The name’s genius right? Adding a sixth member to the group, Auckland brass-heavy hip hop act Shoutin’ Preachin’ announce the upcoming release of their EP ‘From The Echo Chamber’. Ally Su’a talked with hard working vocalist Andrew McCormack and bassist Yves Yang.
While their lyrics subtly encompass concepts of impending doom through party-starting anthems and socially conscious rap, Shoutin’ Preachin’s sound stems from various elements; hip hop, punk and brass. It’s a fused sound of New Orleans’ jazz parade horns, punk energy and hip hop beats blending to what the band describe as “…music from and for the millennial generation, and a rallying cry for the 99%.”
“It’s a punk influenced anti-establishment energy – but the music itself really stems in different directions,” vocalist Drew McCormack explains in person. “There are soul influences, there’s New Orleans second line stuff… but recently we’re trying to keep it more modern.”
The band’s first release, a five track EP which they badged ‘New Low Humans’ came in early 2014. The catchy single of the same name will be remembered by student radio listeners with an ear for brass hooks, scathing lyrics and profanities.
“We’ve creatively developed since, our sound is always developing and one thing that’s changed – that I’ve noticed – is the sense of ourselves and the sound that we’re making has matured.”
“I definitely saw that our sound isn’t as simple as it was before,” agrees bassist Yves Yang. “Our stylistic choice changed and our band just figured out what path we wanted to be on…”
“Mason Clinic went through what we are going through right now, and not only them but also Black Science. They’re one of the bands that have influenced us specifically with our values.”
In regard to their hip hop influences, he prefers the band keep moving forwards.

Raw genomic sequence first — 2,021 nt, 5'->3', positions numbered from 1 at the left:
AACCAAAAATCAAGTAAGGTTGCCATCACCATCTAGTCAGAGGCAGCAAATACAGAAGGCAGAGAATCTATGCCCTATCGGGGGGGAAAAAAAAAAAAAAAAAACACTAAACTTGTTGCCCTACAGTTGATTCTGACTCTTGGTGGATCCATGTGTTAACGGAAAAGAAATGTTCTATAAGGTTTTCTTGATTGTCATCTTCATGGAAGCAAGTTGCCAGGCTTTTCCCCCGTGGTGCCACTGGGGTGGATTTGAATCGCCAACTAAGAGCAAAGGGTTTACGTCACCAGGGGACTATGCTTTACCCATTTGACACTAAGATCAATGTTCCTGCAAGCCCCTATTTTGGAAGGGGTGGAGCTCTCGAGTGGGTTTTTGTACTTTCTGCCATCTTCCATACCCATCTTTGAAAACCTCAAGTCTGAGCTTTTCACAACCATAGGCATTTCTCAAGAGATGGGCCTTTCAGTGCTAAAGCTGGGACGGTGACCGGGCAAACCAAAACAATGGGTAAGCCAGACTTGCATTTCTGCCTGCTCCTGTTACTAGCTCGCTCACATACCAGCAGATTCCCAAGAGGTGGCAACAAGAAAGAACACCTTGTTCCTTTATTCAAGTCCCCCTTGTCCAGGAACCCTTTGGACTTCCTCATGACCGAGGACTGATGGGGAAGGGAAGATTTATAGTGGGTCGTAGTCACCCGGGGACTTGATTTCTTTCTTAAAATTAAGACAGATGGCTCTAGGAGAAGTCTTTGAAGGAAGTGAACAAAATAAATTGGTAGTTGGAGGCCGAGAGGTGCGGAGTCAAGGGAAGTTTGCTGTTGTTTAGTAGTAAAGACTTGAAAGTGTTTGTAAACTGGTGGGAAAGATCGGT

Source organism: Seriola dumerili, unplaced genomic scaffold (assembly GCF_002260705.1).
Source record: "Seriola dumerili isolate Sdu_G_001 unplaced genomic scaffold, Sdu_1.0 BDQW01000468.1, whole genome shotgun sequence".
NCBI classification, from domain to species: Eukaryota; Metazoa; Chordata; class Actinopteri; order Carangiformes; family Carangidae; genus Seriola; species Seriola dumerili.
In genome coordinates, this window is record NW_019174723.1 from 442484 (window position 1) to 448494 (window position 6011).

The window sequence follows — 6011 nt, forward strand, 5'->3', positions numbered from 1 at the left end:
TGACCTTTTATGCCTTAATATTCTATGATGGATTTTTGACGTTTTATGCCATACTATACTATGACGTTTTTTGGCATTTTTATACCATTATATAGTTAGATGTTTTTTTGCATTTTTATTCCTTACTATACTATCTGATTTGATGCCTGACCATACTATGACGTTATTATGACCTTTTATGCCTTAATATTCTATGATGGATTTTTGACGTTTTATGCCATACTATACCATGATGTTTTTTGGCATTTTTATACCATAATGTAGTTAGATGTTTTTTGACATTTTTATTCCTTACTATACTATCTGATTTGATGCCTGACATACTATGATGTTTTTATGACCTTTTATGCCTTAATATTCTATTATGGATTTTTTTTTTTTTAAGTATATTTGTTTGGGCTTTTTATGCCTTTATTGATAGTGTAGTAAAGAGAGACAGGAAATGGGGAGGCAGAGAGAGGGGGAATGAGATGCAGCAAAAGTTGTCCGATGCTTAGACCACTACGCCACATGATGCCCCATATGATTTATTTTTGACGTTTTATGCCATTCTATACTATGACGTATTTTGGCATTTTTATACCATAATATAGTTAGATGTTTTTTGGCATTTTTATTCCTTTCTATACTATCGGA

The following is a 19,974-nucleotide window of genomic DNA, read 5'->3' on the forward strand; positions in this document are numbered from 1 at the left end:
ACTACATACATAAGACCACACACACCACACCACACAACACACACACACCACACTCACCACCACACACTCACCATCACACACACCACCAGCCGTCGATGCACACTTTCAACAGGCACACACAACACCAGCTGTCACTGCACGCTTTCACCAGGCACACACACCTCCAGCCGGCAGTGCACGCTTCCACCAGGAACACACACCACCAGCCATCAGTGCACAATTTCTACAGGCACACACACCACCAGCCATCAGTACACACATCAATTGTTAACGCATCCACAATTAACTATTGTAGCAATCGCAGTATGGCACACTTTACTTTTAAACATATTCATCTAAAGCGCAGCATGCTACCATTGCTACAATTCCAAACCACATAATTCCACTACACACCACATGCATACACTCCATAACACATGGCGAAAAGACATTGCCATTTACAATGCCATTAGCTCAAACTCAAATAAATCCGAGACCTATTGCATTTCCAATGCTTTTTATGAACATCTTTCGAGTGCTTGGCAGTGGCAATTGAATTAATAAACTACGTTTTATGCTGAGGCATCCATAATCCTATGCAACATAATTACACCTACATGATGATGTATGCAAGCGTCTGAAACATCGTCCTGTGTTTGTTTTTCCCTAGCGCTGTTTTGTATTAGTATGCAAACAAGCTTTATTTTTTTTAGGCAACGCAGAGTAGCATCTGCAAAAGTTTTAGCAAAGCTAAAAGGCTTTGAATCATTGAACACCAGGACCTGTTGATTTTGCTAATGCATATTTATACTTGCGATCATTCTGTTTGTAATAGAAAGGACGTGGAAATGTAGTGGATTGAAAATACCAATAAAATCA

“We’re trying to avoid sounding like one thing… I don’t like the idea of becoming a mimic.”
With the addition of Hayden Walsh on trumpet, Scott Thomas on saxophone, Christopher Chatwin-Ward’s trombone and drummer Jared Taylor, Screachin’ Preachin’ have no real problem sounding like themselves and no on else.
When we talk the band is in the final steps of preparing their debut album ‘From The Echo Chamber’ for mid-March release. Talking about the musical process involved in making the tracks the pair agree it’s a variation between starting with a beat, casual jams and improvisation.
“Recently, we found ourselves starting with the beat… but there have been times we have a jam. We find that sometimes directionless because your intuition can only provide you so many avenues. And also the band tries to meet each other halfway with the sounds that we individually create,” Yves reflects.
“We’re trying to get it to sound like what’s in our head. There’s six of us in the band and trying to reflect that it’s difficult.. but a few of the tracks on the new album have been initially created by some of our improvisational jams,” elaborates Drew.
One of the key challenges in making the album was the act of recording itself.
“We are quite disadvantaged in recording situation because we sound so much better and different live,” admits Yves. “Just so much fuller and more energetic, and with studio recording it needs to be adjusted.”
“It’s hard to have the same energy in our recordings,” chimes in Drew. “The horns are clipped out in recordings sometimes – but we always find a way to do it.”
‘From The Echo Chamber’ has many elements in the sounds and concepts it can create. Primary lyricist Drew explains its darkness by pointing to the current state of the world.
“I find that a lot of what I write has a sense of impending doom… I somehow find myself always including it for some reason, but it’s more in the sense of righteous indignation. Three good words to describe it are ‘bankrupt political establishment’, I’d definitely say this album has really refined that, which to a point that would be the main focus, but we try to lighten it up with energetic beats.”
The new album is not only a combination of the band’s individual sounds but also their process of development since the last release.
“Expect six tracks on the album but more importantly expect equal parts cynicism and equal parts righteous indignation. Expect just that,” advises Drew.